Limestones deposited in downslope or in basinal positions possess several distinctive criteria based on microfacies, bedding, and fauna. The microfacies include (1) homogeneous lime mudstone, (2) millimeter laminated lime mudstone, and (3) common micropelletoid lime grainstone (calcisiltite). The latter may show fine ripple cross-lamination. These rock types may occur in graded sequences but non-graded alternations are also common. Several kinds of minor sedimentary rhythms are recognized. The limestone types are generally dark but light-colored and even pink or red varieties are known. Distinctive monotonous bedding, consisting of planar, relatively thin (½ to 2 foot) limestones interlayered regularly with thinner beds of dark shale, is common. Chert beds may be intercalated in such sequences. Spectacularly large cut and fill structures (stretching more than 100 yards) and presumably caused by submarine penecontemporaneous sliding are seen in places. Convolute bedding and flame structures indicative of soft sediment slumping are rare. In several locations lime mud mounds are seen to occur slightly upslope from basinal lime mudstones.
Distinctive faunal assemblages exist in these beds. Siliceous and calcareous microplankton (radiolarians, diatoms, calcispheres, and tintinnids), sponge spicules, graptolites, pelagic or nektonic pelecypods, pelagic foraminifera (globigerinids), pteropods, and certain ammonoids are especially characteristic.
Field observations of this limestone type show that it commonly forms a sort of apron down very gentle slopes from typical carbonate shelves, and in many caWs regionally is peripheral to a depositional basin, the center of which contains a thin section of dark shale. Recognition of this facies permits one to predict proximity to a carbonate shelf margin. Stratigraphic relations at the foot of several such shelf margins indicate that basins in which this type of deposition occurs may be from 300 to 2,000 ft deep. The even and regularly bedded lime mudstone and calcisiltite, even though found also in geosynclines, contrast with characteristic limestone turbidites (allodapic) limestones which are more common accumulations down from relatively steeper slopes in more tectonically active environments, and perhaps downslope from shelves with higher water agitation. Numerous examples of “deeper water” but nonturbiditic limestones are discussed from basins and geosynclinal troughs in the Late Paleozoic of the western U.S.A., the Cretaceous and Jurassic of Mexico, the Middle East, and Europe.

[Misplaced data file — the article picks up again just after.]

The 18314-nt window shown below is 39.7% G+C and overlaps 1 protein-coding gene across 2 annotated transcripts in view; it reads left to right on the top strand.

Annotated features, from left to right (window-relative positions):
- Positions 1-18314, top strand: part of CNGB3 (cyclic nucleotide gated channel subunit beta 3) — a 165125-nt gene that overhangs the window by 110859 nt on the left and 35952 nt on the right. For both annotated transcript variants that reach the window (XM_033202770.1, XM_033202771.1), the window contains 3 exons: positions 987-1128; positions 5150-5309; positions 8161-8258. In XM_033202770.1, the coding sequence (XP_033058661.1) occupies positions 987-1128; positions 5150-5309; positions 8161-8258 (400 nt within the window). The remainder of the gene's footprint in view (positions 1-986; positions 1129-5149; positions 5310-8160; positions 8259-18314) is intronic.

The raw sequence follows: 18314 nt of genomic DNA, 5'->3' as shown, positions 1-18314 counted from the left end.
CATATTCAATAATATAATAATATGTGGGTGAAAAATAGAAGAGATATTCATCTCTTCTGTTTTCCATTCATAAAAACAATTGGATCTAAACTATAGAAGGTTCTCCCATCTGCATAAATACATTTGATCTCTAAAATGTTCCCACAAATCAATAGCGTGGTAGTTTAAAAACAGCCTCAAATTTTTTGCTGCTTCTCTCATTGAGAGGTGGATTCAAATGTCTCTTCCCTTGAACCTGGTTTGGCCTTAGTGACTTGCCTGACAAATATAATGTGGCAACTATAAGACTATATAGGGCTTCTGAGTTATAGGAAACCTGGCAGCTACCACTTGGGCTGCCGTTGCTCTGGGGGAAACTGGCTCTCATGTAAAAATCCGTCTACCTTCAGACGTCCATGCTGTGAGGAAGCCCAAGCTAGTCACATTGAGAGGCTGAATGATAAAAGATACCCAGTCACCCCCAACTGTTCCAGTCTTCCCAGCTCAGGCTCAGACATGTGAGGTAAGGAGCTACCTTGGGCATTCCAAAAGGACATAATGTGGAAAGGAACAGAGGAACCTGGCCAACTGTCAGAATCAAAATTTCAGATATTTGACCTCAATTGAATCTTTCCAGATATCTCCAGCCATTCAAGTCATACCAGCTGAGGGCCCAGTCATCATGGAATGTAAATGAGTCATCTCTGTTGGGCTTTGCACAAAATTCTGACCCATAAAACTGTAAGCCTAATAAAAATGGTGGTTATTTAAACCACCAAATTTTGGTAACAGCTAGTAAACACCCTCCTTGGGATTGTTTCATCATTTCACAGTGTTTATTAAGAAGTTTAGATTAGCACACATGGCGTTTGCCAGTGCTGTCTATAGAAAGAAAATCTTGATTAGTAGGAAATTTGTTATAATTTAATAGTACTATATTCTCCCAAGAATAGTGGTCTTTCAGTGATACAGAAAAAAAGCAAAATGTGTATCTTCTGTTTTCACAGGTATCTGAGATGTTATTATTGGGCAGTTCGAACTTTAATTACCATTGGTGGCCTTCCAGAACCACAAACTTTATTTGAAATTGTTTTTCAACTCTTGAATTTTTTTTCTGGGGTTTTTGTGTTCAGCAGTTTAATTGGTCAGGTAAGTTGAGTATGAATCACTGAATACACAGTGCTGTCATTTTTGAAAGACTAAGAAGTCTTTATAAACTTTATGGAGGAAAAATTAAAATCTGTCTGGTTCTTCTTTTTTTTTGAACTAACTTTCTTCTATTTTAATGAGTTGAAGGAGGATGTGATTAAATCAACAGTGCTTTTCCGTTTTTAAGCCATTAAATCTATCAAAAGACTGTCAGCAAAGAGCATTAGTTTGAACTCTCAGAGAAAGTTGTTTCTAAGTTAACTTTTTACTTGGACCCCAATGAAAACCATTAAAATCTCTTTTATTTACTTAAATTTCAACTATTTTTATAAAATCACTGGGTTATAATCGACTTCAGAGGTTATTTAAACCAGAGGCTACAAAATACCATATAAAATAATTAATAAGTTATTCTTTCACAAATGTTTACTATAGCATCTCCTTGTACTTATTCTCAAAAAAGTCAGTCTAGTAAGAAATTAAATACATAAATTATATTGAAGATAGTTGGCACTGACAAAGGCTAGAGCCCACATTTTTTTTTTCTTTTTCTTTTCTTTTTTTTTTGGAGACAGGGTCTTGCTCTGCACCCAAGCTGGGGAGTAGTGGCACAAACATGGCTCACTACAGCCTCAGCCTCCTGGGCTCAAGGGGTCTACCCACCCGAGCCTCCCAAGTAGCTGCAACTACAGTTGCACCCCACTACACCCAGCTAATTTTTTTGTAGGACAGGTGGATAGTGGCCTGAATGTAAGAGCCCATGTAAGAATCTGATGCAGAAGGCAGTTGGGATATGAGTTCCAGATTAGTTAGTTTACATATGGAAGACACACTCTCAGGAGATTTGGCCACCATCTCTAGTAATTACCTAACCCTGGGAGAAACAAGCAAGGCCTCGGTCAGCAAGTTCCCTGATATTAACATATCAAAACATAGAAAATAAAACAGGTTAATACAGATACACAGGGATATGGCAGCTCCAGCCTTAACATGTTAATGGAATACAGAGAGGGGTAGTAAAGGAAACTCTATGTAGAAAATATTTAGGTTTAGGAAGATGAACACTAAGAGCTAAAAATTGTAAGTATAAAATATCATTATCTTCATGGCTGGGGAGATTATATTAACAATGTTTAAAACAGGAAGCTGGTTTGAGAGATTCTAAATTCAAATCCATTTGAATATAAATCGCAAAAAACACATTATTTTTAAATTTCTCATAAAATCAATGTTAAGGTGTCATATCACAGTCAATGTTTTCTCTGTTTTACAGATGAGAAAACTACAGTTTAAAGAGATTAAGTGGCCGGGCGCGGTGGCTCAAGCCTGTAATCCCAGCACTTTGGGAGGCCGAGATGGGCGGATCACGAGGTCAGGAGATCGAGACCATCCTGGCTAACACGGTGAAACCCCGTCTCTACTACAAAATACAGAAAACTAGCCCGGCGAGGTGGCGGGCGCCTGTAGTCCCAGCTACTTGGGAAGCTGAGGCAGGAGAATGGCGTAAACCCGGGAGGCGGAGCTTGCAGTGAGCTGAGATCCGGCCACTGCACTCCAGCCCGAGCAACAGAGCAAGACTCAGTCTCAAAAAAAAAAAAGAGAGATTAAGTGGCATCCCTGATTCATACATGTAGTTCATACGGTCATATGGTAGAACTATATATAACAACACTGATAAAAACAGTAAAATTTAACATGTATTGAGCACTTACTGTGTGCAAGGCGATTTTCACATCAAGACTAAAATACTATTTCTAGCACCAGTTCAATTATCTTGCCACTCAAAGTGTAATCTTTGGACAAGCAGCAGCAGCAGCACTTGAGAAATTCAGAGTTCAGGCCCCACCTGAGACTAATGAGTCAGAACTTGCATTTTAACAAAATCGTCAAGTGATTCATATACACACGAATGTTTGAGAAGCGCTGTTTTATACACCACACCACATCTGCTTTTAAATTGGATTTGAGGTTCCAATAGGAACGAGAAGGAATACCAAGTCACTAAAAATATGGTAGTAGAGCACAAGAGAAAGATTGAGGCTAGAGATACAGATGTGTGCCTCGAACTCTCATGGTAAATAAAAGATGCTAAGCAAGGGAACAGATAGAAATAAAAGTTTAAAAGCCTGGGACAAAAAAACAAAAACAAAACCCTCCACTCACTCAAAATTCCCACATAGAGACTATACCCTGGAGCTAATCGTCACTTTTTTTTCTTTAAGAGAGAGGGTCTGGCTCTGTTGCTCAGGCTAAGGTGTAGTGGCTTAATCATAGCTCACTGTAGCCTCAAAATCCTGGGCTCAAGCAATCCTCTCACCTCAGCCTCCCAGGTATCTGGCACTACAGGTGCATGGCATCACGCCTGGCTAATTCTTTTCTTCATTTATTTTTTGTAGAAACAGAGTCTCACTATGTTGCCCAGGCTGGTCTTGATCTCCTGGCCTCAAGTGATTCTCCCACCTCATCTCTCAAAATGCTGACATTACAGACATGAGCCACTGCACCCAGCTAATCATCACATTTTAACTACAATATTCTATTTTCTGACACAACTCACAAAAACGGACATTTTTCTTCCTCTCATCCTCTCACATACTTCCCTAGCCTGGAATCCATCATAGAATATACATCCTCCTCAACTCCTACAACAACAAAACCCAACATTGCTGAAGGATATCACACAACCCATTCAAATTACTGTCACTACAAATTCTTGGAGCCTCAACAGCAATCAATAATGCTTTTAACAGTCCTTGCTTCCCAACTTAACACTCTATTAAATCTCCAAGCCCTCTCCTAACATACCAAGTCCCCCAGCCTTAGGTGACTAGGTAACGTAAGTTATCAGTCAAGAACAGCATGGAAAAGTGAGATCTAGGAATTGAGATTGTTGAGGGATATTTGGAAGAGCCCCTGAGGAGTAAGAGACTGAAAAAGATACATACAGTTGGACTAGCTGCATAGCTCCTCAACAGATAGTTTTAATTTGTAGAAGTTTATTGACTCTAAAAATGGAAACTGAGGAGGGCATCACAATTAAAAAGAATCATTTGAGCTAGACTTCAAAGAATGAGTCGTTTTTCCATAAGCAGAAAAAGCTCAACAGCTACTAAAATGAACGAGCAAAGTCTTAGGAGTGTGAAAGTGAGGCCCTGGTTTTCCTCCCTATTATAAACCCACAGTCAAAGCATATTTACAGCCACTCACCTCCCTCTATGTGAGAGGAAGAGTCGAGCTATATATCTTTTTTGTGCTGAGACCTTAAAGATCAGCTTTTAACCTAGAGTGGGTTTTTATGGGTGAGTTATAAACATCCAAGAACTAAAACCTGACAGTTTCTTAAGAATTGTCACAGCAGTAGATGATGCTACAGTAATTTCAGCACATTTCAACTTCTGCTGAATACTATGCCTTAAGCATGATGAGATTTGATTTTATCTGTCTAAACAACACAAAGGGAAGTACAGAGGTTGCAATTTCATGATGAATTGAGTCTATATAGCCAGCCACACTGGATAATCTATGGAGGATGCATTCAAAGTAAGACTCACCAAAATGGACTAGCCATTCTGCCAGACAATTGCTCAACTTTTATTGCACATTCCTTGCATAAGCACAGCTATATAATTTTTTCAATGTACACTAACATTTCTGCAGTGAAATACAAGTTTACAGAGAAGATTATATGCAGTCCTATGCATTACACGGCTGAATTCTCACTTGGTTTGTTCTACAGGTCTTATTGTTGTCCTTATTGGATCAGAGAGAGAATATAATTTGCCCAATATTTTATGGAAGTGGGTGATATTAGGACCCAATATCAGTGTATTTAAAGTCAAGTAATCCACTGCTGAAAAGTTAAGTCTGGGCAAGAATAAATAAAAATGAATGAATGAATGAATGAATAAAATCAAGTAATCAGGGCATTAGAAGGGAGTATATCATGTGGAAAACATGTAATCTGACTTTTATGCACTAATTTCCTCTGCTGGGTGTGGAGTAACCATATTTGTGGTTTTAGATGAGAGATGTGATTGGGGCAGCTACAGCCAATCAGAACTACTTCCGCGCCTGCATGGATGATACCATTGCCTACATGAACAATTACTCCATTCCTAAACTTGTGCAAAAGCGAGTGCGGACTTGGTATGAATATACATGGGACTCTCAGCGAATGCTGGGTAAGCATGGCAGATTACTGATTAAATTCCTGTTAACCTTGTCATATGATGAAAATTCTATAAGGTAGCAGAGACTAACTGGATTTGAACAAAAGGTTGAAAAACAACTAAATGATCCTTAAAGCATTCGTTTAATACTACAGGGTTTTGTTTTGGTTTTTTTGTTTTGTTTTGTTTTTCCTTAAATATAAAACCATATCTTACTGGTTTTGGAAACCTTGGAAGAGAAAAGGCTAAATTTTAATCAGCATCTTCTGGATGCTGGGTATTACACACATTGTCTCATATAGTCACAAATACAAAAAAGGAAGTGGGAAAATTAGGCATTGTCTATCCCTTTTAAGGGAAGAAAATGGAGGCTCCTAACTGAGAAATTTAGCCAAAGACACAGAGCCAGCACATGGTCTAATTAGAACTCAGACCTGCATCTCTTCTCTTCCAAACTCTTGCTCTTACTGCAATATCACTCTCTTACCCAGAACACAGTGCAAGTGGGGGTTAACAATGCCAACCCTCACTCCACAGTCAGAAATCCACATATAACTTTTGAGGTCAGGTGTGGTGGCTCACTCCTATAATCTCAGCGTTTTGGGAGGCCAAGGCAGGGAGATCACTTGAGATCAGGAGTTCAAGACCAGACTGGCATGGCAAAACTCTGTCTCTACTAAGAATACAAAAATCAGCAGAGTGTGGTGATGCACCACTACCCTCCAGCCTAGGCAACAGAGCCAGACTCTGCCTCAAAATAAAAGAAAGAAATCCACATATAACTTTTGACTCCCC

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Depositional Environments in Carbonate Rocks
One of the principal tasks of the geologist is to determine the depositional environments in which rocks are deposited. Although regional environmental interpretations of transgressions and regressions, movements of shoreline, and gross aspects of continental and marine sedimentation have been understood since stratigraphy became an established branch of geology, only recently has the science of sedimentology come up with criteria for environmental recognition of specific outcrops, wells, or even hand samples. This observation is especially true of carbonate rocks. The papers in this volume will provide a key to the subject of recognition of depositional environments in carbonate rocks. Based on a symposium held in Los Angeles, California, on April 1967, at the joint meeting of AAPG and SEPM.